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Jim Kershner’s This day in history » On the Web: spokesman.com/topics/local-history

From our archives, 100 years ago

President William Howard Taft arrived by train in Spokane at 8:45 p.m. and addressed a crowd of 12,000 at the Interstate Fairgrounds.

The Spokesman-Review called it the “biggest reception” of Taft’s entire trip. Meanwhile, 10,000 more lined the streets to cheer the president’s motorcade as it wound from the Northern Pacific depot to the fairgrounds.

The Spokesman-Review somewhat cattily reported that Taft’s “jolly big face” was “perhaps redder and perhaps fleshier than when he was here two years ago.”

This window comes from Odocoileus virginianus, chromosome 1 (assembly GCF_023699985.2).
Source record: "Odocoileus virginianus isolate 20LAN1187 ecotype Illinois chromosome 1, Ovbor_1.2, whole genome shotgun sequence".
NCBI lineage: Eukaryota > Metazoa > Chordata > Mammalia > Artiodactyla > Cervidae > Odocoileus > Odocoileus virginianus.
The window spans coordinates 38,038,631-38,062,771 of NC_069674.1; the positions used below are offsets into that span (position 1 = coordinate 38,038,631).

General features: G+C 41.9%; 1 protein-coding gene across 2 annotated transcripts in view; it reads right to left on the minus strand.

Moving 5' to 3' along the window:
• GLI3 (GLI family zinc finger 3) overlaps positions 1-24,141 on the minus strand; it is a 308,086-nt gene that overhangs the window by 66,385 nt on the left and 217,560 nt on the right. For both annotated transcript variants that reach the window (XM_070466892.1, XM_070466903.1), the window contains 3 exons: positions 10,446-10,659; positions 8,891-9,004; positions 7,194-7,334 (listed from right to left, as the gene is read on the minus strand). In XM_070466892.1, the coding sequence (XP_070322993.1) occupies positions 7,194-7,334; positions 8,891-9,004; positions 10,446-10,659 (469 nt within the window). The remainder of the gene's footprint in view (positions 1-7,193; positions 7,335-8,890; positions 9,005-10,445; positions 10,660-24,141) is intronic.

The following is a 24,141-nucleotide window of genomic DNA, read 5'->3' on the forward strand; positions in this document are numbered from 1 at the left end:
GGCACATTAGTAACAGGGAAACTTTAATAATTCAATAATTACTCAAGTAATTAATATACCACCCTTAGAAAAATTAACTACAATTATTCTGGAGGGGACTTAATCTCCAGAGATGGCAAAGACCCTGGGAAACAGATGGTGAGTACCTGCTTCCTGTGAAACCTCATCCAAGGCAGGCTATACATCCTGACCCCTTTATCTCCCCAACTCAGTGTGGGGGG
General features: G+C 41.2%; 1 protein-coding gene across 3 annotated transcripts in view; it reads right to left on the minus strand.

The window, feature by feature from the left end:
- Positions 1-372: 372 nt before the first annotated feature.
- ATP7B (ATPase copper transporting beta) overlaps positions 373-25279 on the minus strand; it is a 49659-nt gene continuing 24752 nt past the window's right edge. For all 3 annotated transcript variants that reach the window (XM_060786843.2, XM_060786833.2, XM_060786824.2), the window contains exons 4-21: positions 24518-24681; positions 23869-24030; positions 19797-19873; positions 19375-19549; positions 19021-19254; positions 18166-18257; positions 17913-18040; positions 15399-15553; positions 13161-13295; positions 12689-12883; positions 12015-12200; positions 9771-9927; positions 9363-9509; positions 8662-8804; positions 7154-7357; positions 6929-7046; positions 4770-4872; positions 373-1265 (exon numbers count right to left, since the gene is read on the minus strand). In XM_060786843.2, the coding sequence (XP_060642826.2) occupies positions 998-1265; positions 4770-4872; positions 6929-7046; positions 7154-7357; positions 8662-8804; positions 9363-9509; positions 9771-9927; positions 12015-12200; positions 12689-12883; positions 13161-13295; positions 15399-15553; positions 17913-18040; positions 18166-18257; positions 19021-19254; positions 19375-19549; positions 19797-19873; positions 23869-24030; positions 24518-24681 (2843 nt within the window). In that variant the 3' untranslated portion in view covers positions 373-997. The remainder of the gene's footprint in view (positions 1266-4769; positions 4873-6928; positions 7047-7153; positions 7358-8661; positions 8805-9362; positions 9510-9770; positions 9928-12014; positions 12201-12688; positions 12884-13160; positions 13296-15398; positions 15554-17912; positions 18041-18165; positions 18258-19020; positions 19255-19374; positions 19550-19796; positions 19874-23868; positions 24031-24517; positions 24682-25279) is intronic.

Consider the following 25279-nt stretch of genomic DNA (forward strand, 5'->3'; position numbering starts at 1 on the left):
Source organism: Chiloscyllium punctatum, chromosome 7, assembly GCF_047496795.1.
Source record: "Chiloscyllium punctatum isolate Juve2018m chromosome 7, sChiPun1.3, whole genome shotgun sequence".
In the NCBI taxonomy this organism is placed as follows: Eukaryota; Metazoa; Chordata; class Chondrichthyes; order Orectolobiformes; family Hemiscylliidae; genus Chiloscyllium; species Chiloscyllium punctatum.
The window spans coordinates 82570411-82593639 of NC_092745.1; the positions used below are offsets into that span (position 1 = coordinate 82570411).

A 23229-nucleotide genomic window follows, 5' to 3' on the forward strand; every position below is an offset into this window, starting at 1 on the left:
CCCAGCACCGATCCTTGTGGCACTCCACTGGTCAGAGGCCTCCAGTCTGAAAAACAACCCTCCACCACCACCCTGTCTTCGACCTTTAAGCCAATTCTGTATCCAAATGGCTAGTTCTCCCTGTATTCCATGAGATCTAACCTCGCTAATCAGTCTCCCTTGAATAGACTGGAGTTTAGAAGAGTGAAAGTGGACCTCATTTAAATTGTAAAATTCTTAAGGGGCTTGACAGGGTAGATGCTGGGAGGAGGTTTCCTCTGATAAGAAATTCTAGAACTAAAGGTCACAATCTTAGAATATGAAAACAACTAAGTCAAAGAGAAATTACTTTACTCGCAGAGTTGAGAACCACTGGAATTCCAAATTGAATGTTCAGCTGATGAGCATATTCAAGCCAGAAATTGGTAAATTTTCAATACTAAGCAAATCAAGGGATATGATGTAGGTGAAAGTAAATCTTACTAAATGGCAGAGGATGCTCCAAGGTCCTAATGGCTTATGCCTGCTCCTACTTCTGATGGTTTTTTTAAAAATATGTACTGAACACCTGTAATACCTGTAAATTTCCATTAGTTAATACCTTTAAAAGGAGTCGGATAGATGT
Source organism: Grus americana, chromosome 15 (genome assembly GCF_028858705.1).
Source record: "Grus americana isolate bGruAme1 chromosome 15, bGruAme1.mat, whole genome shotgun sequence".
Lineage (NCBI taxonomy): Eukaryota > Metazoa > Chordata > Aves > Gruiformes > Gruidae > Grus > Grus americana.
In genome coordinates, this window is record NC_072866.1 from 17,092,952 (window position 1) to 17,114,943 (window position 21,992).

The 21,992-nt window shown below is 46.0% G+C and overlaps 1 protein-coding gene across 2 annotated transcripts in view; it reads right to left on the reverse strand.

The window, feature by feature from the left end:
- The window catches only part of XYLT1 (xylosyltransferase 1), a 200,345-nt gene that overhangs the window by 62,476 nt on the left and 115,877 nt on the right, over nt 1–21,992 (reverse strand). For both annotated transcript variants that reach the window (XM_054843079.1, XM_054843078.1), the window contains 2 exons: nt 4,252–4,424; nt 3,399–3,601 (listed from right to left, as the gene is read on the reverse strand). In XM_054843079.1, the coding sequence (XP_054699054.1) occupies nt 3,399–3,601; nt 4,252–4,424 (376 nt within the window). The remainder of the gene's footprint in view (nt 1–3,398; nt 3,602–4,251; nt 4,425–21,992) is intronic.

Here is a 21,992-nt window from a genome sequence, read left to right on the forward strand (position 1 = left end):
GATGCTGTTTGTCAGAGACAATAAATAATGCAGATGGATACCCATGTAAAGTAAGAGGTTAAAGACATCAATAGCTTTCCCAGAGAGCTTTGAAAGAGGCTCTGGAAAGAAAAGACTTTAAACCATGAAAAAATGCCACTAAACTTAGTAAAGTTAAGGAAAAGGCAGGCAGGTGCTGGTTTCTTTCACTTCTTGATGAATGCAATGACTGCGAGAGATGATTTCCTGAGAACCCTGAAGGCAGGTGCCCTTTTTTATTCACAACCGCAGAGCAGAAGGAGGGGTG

Yet in general the paper and the city were overflowing with goodwill and hospitality.

“Hello there, Bill!” shouted a woman from a fourth floor window on Riverside. The president looked up and tipped his hat to the woman.

He began his speech by noting that it was hard to make himself heard over “a 40-acre lot of people,” but he complimented Spokane on its explosive growth. He devoted the main portion of his talk to the subject of tariffs.

Then he hopped back on his train and headed for Tacoma – after being in Spokane a grand total of two hours and 15 minutes.

Also on this date

(From the Associated Press)

2001: U.S. and British airstrikes started the war in Afghanistan.



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